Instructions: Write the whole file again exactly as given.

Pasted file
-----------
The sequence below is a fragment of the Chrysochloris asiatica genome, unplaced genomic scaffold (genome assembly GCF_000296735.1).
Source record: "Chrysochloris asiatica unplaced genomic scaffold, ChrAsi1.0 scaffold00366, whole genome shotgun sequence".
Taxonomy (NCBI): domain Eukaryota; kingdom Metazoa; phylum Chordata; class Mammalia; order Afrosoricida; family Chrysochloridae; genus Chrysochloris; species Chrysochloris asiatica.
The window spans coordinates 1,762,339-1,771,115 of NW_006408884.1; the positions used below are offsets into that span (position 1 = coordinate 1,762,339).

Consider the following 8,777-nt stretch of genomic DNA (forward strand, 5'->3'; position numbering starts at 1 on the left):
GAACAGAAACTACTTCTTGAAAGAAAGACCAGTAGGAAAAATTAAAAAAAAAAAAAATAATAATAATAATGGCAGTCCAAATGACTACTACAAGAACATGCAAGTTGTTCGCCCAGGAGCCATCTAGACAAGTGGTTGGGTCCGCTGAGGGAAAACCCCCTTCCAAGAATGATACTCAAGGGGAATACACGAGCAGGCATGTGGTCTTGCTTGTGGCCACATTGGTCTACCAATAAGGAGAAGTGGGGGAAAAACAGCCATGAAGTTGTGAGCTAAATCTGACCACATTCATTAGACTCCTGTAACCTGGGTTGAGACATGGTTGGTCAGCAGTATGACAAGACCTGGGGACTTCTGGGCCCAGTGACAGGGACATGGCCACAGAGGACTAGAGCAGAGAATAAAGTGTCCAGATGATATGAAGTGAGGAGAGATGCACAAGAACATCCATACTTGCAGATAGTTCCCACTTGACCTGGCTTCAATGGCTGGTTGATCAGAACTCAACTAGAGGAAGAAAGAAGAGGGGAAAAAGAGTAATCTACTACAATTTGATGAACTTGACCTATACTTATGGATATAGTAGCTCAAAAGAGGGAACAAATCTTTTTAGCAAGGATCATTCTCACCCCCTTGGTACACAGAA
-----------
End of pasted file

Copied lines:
The sequence below is a fragment of the Chrysochloris asiatica genome, unplaced genomic scaffold (genome assembly GCF_000296735.1).
Source record: "Chrysochloris asiatica unplaced genomic scaffold, ChrAsi1.0 scaffold00366, whole genome shotgun sequence".
Taxonomy (NCBI): domain Eukaryota; kingdom Metazoa; phylum Chordata; class Mammalia; order Afrosoricida; family Chrysochloridae; genus Chrysochloris; species Chrysochloris asiatica.
The window spans coordinates 1,762,339-1,771,115 of NW_006408884.1; the positions used below are offsets into that span (position 1 = coordinate 1,762,339).

Consider the following 8,777-nt stretch of genomic DNA (forward strand, 5'->3'; position numbering starts at 1 on the left):
GAACAGAAACTACTTCTTGAAAGAAAGACCAGTAGGAAAAATTAAAAAAAAAAAAAATAATAATAATAATGGCAGTCCAAATGACTACTACAAGAACATGCAAGTTGTTCGCCCAGGAGCCATCTAGACAAGTGGTTGGGTCCGCTGAGGGAAAACCCCCTTCCAAGAATGATACTCAAGGGGAATACACGAGCAGGCATGTGGTCTTGCTTGTGGCCACATTGGTCTACCAATAAGGAGAAGTGGGGGAAAAACAGCCATGAAGTTGTGAGCTAAATCTGACCACATTCATTAGACTCCTGTAACCTGGGTTGAGACATGGTTGGTCAGCAGTATGACAAGACCTGGGGACTTCTGGGCCCAGTGACAGGGACATGGCCACAGAGGACTAGAGCAGAGAATAAAGTGTCCAGATGATATGAAGTGAGGAGAGATGCACAAGAACATCCATACTTGCAGATAGTTCCCACTTGACCTGGCTTCAATGGCTGGTTGATCAGAACTCAACTAGAGGAAGAAAGAAGAGGGGAAAAAGAGTAATCTACTACAATTTGATGAACTTGACCTATACTTATGGATATAGTAGCTCAAAAGAGGGAACAAATCTTTTTAGCAAGGATCATTCTCACCCCCTTGGTACACAGAA